DALLAS — A master plan recently completed on Dallas Fire and Southwest Polk Rural Fire Protection District reveals that response times to fires for both agencies are far slower than established standards.
For Dallas, the response time to a fire is within 18 minutes, seven seconds, 90 percent of the time. For Southwest, it’s within 24:14, 90 percent of the time.
In 2015, Dallas responded to 36 total fires, including grass and wildland fires, while Southwest took 49 fire calls. Dallas and Southwest Chief Fred Hertel said that in the last year, three people have died in fires in Dallas.
The target response time is about seven minutes on a “priority structure fire” and 14 minutes for a medium risk structure fire, said Joe Parrott, a consultant with Emergency Servicing Consulting International, which completed the joint plan.
Dallas and Southwest fire departments have worked together under a contract for decades. While Southwest has its own board, Dallas’s administrative team oversees both operations.
In addition to response times, the report pointed to financial and staffing issues for both agencies.
Parrott said the response times illustrate the challenge facing departments that depend almost completely on volunteers, which both agencies do.
“That’s the reality of a volunteer system,” Parrott said. “Folks have got to come from home or work or wherever they are at, to the station and then out on a fire truck. It’s just the way it is.”
In Dallas, having people available to respond is an issue during the day when most volunteers are at work, many out of town. Coincidentally, that is also the time of the highest call volume, Hertel said.
Performance in the other two pieces of the response puzzle — the time it takes for dispatchers to notify emergency responders and actual travel time to scenes — are on target or just a little off within Dallas.
Southwest has a difficult time reaching some parts of its coverage area in a reasonable time because of the distance from the fire station.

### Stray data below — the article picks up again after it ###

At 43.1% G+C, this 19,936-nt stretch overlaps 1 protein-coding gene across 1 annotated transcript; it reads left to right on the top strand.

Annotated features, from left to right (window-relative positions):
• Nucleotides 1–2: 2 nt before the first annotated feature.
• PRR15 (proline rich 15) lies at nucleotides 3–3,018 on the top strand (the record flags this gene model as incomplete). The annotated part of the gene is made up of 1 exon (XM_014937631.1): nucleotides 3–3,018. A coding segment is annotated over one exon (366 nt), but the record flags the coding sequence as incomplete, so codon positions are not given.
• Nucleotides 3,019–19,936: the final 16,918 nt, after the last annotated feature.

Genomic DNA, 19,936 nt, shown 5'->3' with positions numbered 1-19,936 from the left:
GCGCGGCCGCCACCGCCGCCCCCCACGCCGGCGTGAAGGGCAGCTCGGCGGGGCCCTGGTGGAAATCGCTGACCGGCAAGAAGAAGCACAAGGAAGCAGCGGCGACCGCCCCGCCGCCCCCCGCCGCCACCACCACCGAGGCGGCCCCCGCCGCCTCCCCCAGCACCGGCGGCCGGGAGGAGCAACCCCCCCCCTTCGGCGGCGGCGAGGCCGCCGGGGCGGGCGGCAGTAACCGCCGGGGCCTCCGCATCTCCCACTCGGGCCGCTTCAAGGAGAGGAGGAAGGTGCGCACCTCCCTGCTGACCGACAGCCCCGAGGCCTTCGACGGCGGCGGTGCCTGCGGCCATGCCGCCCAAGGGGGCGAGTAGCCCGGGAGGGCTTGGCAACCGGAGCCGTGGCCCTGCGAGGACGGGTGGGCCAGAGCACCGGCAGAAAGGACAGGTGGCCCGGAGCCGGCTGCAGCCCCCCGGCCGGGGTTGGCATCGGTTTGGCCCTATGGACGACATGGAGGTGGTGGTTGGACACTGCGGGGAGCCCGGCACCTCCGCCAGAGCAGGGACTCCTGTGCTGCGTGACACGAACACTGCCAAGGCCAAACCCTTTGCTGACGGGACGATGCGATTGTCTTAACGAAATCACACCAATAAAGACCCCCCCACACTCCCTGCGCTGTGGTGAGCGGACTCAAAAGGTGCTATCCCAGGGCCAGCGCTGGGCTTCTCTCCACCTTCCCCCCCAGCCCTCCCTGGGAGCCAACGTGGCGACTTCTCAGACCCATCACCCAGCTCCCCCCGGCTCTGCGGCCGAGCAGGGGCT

Parrott said the length of “turnout time,” how long it takes to get volunteers on a truck, is a concern because of what is called “flashover.”
Flashover describes when a fire has been burning long enough to create enough heat and flammable gases that the entire environment combusts, Hertel said.
At that point, the fire is harder to get under control and rescuing someone trapped in that environment may be impossible. Flashover occurs between six to eight minutes.
“Our goal is to try to get water on the fire to begin cooling that environment before flashover occurs,” Parrott said. “We know it makes a difference.”
Dallas City Manager Ron Foggin said the objective of the report was to find out how the agencies were performing, not to make them look bad.
“Now we know where we stand and now we can set goals and standards to move forward,” Foggin said.
Included in the report were a number of recommendations to improve performance. The first for the city and the Southwest board to provide performance goals for each agency.
He said the financial situation for Southwest is getting critical fast and recommended the agency have a comprehensive study done.
Based on his forecasting, the agency would be in the red by 2020 and would need an operating levy to prevent cuts.
“It’s time for you to have a conversation with the community,” he said. “Really sit down with them and say, OK, this is our reality. This is what is going on. If we don’t fix this, we are going to have to start backing away from services.”
Parrott also suggested having Dallas and Southwest work more as one agency from an operational standpoint, which would eliminate cost inefficiencies for both departments.
To reduce turnout time in Dallas, he suggested more in-station staffing through on-call volunteers, a resident volunteer program, or additional paid firefighters.
For Southwest, he suggested building another station on Salt Creek Road.
Currently, the only paid staff members are those on the administrative team. In the 2016-17 budget, the department will be able to hire two seasonal firefighters to assist with wildfire season.
Hertel said adding more firefighters will be a decision for the Dallas City Council and will require a significant investment from taxpayers.
“We want the citizens to decide what they want,” Hertel said. “If they want better than that, then we have to have a discussion about how we get there.”
Foggin said the city has no plans of changing its proposed 2016-17 budget to address concerns raised in the report.
For information about Emergency Medical Services (EMS) performance and recommendations, see the May 18 edition of the I-O.